October beef exports followed a similar pattern in Japan, where the yen was also in a deep slump versus the U.S. dollar. Shipments to Japan totaled 23,600 metric tons, up slightly from a year ago, but export value sank 18% to $163.4 million. Beef variety meat exports (mainly tongues and skirts), which had declined sharply in August and September, rebounded to 4,492 metric tons (up 12%) but remained lower than a year ago in value ($40.9 million, down 12%). Despite a significant decline in 2022 export volume (46,141 metric tons through October, down 13%), Japan is still the leading value destination for U.S. beef variety meat exports at $462 million—an increase of 19% over last year’s record pace. Through October, beef and beef variety meat exports to Japan totaled 260,318 metric tons, down 4% from a year ago, while export value increased 5% to just over $2 billion.
Other January-October results for U.S. beef exports include
- October was another strong month for beef exports to the ASEAN, where shipments to the Philippines and Cambodia have already set annual records and exports to Singapore and Thailand are on a record pace. For January through October, exports to the region increased 18% from a year ago to 55,845 metric tons, while value soared 61% to $400 million. October exports to the Philippines reached 3,251 metric tons, more than five times last year’s low volume, while value quadrupled to $20.2 million. For the first 10 months of the year, exports to the Philippines increased 79% to 21,879 metric tons, while value climbed 132% to $147.3 million. U.S. beef faces significant tariff disadvantages in the region, making this growth even more impressive.
- Led by a rebound in Japan and growth in Mexico, Egypt, China, the ASEAN, Korea and Canada, October exports of beef variety meats totaled 25,118 metric tons, up 12% from a year ago, while export value increased 8% to $105 million. Through October, variety meat exports were slightly above last year in volume (250,521 metric tons, up 1%) while soaring 22% in value to $1.05 billion.
- Surging demand in the foodservice and hospitality sectors has driven beef exports higher to the Middle East, where January-October shipments reached 56,259 metric tons, up 10% from a year ago, while export value jumped 52% to $256.7 million. In Egypt, the leading destination for U.S. beef livers, a strong October pushed January-October exports slightly above last year at 40,155 metric tons, while value soared 38% to $78.6 million. For beef muscle cuts, export growth was driven by sharply higher shipments to the United Arab Emirates, Kuwait, Qatar, Saudi Arabia and Egypt.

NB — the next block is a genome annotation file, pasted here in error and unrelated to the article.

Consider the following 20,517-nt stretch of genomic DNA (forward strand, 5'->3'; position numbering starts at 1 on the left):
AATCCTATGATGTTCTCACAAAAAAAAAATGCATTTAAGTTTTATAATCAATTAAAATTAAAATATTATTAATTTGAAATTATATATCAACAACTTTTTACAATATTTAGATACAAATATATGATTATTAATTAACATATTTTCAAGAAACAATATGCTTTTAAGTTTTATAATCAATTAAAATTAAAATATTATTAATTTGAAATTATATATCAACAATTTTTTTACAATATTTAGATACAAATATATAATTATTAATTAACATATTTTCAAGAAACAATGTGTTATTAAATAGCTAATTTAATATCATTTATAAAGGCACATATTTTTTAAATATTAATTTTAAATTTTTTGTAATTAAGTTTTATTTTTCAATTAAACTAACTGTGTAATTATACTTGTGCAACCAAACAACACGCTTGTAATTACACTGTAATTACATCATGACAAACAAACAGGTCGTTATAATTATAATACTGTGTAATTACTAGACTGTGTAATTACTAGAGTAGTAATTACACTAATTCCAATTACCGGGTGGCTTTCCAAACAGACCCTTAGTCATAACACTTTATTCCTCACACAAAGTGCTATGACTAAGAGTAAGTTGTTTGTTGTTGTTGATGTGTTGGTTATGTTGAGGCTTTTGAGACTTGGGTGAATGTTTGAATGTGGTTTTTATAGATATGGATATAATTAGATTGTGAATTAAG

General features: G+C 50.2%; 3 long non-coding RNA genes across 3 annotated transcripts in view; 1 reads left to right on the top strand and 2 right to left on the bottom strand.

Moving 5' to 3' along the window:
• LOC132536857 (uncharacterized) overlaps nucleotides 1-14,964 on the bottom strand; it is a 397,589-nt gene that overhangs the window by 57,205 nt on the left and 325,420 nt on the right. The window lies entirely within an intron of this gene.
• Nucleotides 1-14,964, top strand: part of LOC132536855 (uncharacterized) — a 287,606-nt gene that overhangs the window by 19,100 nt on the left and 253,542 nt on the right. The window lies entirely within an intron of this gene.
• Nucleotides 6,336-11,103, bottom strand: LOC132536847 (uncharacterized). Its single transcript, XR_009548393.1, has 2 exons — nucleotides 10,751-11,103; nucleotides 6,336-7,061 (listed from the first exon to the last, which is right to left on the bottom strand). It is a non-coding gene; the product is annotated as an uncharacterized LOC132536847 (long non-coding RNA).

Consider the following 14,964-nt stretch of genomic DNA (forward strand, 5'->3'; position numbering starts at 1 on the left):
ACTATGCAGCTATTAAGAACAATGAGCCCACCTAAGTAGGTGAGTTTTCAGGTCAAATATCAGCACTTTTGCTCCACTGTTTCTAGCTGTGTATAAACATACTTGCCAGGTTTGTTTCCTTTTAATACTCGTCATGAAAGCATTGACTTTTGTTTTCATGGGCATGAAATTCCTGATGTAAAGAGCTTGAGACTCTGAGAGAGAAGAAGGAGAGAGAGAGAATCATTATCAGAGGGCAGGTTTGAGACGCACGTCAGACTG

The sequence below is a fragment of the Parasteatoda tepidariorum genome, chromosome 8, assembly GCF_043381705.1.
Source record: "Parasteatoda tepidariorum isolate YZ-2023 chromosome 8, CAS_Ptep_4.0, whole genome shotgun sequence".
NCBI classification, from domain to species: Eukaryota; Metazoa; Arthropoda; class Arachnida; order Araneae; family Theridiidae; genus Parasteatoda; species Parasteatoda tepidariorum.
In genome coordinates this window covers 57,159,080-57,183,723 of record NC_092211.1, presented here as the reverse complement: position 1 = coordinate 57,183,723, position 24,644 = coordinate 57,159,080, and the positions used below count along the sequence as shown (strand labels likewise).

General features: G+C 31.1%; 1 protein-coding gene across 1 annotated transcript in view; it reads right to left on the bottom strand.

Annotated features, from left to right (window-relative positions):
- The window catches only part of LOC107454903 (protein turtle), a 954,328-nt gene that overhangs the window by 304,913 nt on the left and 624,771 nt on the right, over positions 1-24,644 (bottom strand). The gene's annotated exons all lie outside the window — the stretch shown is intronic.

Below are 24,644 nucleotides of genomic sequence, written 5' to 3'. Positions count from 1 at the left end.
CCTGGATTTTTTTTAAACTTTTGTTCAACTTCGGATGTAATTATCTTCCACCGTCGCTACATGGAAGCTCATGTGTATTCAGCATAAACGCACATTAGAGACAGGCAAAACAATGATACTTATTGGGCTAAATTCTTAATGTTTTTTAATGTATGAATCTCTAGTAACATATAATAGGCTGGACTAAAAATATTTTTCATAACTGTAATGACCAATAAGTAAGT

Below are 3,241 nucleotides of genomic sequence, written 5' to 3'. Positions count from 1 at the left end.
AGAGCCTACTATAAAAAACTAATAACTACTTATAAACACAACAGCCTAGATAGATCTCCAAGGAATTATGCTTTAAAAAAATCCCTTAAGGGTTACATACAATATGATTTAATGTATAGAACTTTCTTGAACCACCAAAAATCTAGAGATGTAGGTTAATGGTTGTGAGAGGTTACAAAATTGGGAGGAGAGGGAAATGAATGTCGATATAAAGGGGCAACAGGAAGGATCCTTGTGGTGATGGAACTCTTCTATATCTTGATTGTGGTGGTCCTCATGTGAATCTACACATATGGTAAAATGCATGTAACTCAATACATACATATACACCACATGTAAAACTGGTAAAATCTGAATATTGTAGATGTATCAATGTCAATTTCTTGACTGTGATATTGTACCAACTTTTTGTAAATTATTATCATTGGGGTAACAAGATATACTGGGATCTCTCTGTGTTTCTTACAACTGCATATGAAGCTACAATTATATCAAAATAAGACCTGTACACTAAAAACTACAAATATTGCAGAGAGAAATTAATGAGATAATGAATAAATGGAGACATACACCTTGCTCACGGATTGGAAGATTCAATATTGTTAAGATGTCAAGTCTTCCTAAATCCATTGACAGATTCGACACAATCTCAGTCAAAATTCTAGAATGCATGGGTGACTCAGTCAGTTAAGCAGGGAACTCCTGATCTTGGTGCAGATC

- Beef exports to Canada reached 9,332 metric tons in October, up 20% from a year ago, while export value increased 12% to $67.4 million. Through October, exports to Canada were 3% above last year’s pace at 87,501 metric tons, while value increased 14% to $706.4 million.
- While beef exports to Taiwan remain on a record pace in 2022, October shipments declined year-over-year for the second consecutive month—falling 12% to 4,373 metric tons, while value was down 22% to $46.1 million. But through the first 10 months of the year, exports to Taiwan were still up 8% to 56,152 metric tons, valued at $651.6 million (up 22%).
- October beef export value equated to $424.82 per head of fed slaughter, down 3% from a year ago, but the January-October average was still up 17% to $459.50. Exports accounted for 15.3% of total October beef production and 13.1% for muscle cuts only, up from 14.3% and 12.4%, respectively, in October 2021. The January-October ratios were a record high at 15.4% and 13.2%. These were up from 15% and 12.8%, respectively, a year ago.
October exports of lamb muscle cuts trend higher
Exports of U.S. lamb muscle cuts edged higher year-over-year in October at 202 metric tons, up 18%. Export value totaled $1.26 million, also up 18%. Through October, lamb muscle cut exports increased 67% to 1,878 metric tons, valued at $11.11 million (up 60%). This growth has been driven mainly by the Caribbean, led by the Netherlands Antilles, Dominican Republic and Bahamas. But in October, exports were bolstered by larger shipments to Canada and Taiwan.
Complete January-October export results for U.S. pork, beef and lamb are available from USMEF’s statistics web page.
For questions, please contact Joe Schuele or call 303-547-0030.
- Export statistics refer to both muscle cuts and variety meat, unless otherwise noted.
- One metric ton (mt) = 2,204.622 pounds.
- As noted the past several months, USMEF has raised concerns in recent years with USDA about export data collected by the Department of Commerce for lamb variety meat to Mexico. Reported volumes have declined dramatically since July, suggesting that the data reported in prior months and years were disproportionately high. USMEF is therefore focusing year-over-year comparisons on lamb muscle cuts only.
- U.S. pork and beef currently face retaliatory duties in China. In February 2020, China announced a duty exclusion process that allows importers to apply for relief from duties imposed in response to U.S. Section 301 duties. When an application is successful, the rate for U.S. beef can decline to the MFN rate of 12% and the rate for U.S. pork can decline to 37% (the MFN rate plus the 25% Section 232 retaliatory duty, which remains in place).
Sources: USMEF; USDA